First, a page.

The project is a partnership between the church congregation and the Arlington Partnership for Affordable Housing, the organization overseeing the sale of the property at 3507 Columbia Pike, demolition of the church and construction of the apartment building.
“One of the key benefits of stable, affordable housing is the stable households it creates,” said John Milliken, vice chairman of the APAH Board of Directors at Saturday’s meeting. “It’s a unique and special opportunity to partner with APC… in carrying out what it has determined as its spiritual mission.”
As part of the vote, Board members also approved approximately $18 million in loans to help APAH fund the project.
The new building will also include a three-floor parking garage and ground floor retail space.
“This is another case where our development tools, coupled with major transportation investments, are helping us transform the Pike into the ‘main street’ that the community has long envisioned, while preserving the rich resident diversity that makes this part of Arlington so special,” County Board Chair Mary Hynes said in a statement.
The church first approved the redevelopment plan in November 2013, but the sale of the church to APAH wasn’t until this February. Now that the loan from the County has been approved as well, the project is expected to move forward as planned.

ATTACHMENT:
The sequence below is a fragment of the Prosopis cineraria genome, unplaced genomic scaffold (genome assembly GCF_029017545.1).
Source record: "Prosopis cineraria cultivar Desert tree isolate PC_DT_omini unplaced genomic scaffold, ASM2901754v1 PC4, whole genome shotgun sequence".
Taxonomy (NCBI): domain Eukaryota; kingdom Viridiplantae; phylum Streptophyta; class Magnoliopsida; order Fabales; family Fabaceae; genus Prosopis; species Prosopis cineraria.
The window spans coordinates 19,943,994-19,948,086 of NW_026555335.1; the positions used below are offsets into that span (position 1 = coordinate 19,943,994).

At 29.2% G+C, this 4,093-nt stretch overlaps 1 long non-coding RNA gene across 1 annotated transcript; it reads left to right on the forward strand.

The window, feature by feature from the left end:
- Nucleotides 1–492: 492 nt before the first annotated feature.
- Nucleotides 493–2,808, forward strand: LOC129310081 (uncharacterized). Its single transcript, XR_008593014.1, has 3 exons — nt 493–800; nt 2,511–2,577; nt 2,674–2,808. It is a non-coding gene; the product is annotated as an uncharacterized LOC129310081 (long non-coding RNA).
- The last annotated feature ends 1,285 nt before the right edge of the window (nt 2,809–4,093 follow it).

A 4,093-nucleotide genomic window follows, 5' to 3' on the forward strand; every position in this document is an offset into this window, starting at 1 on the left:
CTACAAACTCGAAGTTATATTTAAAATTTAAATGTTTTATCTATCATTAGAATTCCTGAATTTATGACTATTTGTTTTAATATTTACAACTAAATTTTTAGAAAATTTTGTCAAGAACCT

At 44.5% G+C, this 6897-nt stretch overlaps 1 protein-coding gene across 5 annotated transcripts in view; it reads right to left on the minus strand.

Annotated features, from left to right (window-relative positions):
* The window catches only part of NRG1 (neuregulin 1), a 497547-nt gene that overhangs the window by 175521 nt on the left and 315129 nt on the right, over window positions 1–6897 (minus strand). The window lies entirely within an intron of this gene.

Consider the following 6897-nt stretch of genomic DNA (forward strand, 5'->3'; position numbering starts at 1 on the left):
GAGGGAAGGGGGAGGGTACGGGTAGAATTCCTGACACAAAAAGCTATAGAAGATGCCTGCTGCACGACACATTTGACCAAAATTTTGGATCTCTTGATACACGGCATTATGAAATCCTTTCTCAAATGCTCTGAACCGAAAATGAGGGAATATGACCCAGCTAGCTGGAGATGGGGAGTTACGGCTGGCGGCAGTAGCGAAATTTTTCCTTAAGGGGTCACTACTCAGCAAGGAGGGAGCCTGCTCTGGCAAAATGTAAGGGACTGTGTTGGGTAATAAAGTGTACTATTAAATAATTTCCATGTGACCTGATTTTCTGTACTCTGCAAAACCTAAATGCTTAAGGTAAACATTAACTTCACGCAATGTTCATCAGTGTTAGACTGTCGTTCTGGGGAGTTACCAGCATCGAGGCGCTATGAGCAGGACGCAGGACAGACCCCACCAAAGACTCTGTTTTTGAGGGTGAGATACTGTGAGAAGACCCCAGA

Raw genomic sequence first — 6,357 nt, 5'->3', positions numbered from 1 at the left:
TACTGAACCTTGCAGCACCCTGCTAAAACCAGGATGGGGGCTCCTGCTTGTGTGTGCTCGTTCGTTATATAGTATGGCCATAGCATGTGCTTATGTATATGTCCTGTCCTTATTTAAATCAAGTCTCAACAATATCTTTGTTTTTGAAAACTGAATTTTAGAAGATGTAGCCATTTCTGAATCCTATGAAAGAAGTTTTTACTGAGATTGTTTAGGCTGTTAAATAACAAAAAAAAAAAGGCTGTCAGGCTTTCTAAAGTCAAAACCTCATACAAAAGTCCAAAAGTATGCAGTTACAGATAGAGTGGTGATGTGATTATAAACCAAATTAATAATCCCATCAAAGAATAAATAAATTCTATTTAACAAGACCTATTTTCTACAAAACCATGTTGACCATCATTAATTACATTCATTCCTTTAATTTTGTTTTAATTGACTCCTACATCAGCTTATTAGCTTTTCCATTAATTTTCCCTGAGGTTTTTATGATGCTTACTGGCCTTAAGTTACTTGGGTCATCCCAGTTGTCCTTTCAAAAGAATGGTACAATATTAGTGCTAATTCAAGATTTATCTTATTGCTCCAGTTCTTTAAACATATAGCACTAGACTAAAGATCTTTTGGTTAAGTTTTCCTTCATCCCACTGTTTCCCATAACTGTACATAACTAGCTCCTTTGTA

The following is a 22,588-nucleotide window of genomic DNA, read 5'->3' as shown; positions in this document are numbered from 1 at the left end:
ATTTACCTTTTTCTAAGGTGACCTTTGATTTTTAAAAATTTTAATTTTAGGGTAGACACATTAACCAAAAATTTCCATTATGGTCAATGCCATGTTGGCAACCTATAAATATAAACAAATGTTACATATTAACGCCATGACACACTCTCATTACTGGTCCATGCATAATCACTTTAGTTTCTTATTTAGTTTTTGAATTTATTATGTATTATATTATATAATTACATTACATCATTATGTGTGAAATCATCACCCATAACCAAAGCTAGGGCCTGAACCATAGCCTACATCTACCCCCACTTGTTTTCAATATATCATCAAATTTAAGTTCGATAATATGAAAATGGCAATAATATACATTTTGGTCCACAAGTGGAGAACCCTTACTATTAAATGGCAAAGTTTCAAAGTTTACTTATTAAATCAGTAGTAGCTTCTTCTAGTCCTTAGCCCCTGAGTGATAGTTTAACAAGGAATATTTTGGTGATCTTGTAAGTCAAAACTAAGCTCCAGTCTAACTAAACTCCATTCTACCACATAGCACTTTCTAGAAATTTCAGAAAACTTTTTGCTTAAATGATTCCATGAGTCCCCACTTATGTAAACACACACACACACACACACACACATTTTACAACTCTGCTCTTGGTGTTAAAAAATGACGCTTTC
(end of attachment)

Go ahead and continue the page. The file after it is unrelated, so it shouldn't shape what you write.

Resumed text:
At the meeting, community members spoke in support of the project’s final approval.
“[My wife and I] really love our neighborhood, its diversity, its walkability, the history, and the people,” Columbia Pike and Arlington Presbyterian Church member Miles Townes said. “We’re concerned some of our neighbors are not able to live in our neighborhood anymore, and we plainly see that the need for affordable housing is growing on the Pike.”
The project also has the support of other area faith communities.
“This project is a perfect example of doing something now for generations yet unborn that will look back and say ‘thank you,'” said the Rev. Andrew Merrow of St. Mary’s Episcopal Church.
The Arlington County Board on Saturday unanimously approved a site plan amendment for a distinctive new glass-and-metal residential tower, with 330 apartment units, at 4000 Fairfax Drive. It will replace Carpool and its low-rise, 1960s era building.
“Ballston is in the midst of an important transformation that is bringing more housing and retail to the neighborhood along with new public gathering spaces,” County Board Chair Mary Hynes said in a statement. “This redevelopment will add housing within walking distance of two Metro stations, provide important community benefits and help reinvigorate the neighborhood.”
The new building will include a publicly accessible courtyard with a water feature, 8,000 square feet of ground floor retail space, a rooftop deck and pool, and 264 underground parking space.
Community benefits secured by the county include $2.2 million for the Arlington’s Affordable Housing Investment Fund, $75,000 for public art, $32,100 for utility undergrounding, sidewalk and streetscape improvements, $350,000 for traffic signal improvements on Fairfax Drive and LEED Gold sustainability certification.
The recently-renovated Webb Building, a 10-story office building next to the new apartment tower, will remain, for now. It is slated to be redeveloped into more apartments as part of a second phase of the project in about 10 years.